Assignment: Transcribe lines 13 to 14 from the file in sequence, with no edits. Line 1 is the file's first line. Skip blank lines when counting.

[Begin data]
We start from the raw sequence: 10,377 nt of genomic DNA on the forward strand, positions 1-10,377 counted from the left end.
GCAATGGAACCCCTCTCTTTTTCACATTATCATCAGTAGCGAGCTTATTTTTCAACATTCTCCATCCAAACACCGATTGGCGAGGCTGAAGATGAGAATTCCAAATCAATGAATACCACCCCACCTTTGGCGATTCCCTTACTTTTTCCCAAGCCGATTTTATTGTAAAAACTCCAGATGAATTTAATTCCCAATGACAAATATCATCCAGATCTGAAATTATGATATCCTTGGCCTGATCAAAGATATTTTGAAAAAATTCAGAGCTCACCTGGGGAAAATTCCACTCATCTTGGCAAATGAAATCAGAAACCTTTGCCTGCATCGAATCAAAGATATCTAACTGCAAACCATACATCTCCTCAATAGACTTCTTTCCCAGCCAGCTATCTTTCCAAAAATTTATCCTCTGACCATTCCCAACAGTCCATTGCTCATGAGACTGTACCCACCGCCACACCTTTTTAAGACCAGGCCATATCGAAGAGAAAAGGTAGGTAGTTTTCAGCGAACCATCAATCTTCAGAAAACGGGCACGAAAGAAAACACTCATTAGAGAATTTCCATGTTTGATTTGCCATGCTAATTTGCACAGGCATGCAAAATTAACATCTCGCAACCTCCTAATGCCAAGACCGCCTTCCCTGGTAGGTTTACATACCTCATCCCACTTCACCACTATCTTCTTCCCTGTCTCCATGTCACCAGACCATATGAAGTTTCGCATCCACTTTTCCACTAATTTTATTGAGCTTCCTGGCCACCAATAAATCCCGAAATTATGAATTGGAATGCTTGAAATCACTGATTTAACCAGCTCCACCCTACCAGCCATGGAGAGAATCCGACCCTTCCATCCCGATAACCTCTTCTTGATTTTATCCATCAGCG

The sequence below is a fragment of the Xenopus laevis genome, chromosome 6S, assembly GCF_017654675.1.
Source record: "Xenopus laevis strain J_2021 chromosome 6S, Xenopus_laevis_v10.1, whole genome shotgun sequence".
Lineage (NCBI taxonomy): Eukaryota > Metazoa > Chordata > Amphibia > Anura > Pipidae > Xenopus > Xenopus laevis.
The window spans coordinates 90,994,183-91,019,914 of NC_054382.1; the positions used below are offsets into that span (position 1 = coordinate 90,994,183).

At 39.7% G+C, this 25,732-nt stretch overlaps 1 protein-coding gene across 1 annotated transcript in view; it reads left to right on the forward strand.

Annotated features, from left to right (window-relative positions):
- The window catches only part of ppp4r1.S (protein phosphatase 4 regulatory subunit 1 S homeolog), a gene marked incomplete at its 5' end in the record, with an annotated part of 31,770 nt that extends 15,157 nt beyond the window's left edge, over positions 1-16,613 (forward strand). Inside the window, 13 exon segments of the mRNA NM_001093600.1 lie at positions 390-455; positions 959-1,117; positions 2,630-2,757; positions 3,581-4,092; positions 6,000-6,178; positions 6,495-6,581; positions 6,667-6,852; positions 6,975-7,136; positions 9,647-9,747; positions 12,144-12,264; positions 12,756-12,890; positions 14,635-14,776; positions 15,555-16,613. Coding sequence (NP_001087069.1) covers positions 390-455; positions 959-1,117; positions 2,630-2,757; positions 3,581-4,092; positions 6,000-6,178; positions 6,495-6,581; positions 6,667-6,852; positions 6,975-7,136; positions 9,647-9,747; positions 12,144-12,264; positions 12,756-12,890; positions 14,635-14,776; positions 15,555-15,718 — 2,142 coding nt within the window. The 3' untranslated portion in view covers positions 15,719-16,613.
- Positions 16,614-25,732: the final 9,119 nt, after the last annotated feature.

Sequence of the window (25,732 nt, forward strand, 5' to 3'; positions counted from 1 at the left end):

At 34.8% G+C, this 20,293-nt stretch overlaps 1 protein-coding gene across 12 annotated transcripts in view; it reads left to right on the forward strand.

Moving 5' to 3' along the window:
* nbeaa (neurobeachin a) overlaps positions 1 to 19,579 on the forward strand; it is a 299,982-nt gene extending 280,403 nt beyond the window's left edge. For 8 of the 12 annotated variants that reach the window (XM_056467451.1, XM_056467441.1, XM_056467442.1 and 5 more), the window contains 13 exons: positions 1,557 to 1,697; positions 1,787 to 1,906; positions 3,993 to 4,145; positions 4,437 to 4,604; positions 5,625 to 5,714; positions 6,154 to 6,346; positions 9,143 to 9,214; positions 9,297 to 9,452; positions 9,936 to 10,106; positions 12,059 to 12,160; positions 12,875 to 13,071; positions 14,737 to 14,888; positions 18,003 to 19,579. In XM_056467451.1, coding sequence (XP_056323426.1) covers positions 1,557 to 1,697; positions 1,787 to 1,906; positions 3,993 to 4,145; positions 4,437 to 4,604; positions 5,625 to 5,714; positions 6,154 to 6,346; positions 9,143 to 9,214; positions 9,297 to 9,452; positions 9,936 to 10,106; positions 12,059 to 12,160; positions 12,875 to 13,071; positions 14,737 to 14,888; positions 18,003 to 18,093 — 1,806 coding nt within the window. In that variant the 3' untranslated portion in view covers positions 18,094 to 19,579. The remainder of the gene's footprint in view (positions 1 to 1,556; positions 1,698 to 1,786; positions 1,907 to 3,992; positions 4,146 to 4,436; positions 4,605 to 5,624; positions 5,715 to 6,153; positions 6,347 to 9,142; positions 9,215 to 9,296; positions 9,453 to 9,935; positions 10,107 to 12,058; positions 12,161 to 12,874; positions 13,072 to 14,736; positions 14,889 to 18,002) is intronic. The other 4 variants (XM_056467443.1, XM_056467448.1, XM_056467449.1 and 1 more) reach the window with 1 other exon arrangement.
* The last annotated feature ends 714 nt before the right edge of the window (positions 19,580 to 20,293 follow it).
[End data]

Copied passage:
Moving 5' to 3' along the window:
* nbeaa (neurobeachin a) overlaps positions 1 to 19,579 on the forward strand; it is a 299,982-nt gene extending 280,403 nt beyond the window's left edge. For 8 of the 12 annotated variants that reach the window (XM_056467451.1, XM_056467441.1, XM_056467442.1 and 5 more), the window contains 13 exons: positions 1,557 to 1,697; positions 1,787 to 1,906; positions 3,993 to 4,145; positions 4,437 to 4,604; positions 5,625 to 5,714; positions 6,154 to 6,346; positions 9,143 to 9,214; positions 9,297 to 9,452; positions 9,936 to 10,106; positions 12,059 to 12,160; positions 12,875 to 13,071; positions 14,737 to 14,888; positions 18,003 to 19,579. In XM_056467451.1, coding sequence (XP_056323426.1) covers positions 1,557 to 1,697; positions 1,787 to 1,906; positions 3,993 to 4,145; positions 4,437 to 4,604; positions 5,625 to 5,714; positions 6,154 to 6,346; positions 9,143 to 9,214; positions 9,297 to 9,452; positions 9,936 to 10,106; positions 12,059 to 12,160; positions 12,875 to 13,071; positions 14,737 to 14,888; positions 18,003 to 18,093 — 1,806 coding nt within the window. In that variant the 3' untranslated portion in view covers positions 18,094 to 19,579. The remainder of the gene's footprint in view (positions 1 to 1,556; positions 1,698 to 1,786; positions 1,907 to 3,992; positions 4,146 to 4,436; positions 4,605 to 5,624; positions 5,715 to 6,153; positions 6,347 to 9,142; positions 9,215 to 9,296; positions 9,453 to 9,935; positions 10,107 to 12,058; positions 12,161 to 12,874; positions 13,072 to 14,736; positions 14,889 to 18,002) is intronic. The other 4 variants (XM_056467443.1, XM_056467448.1, XM_056467449.1 and 1 more) reach the window with 1 other exon arrangement.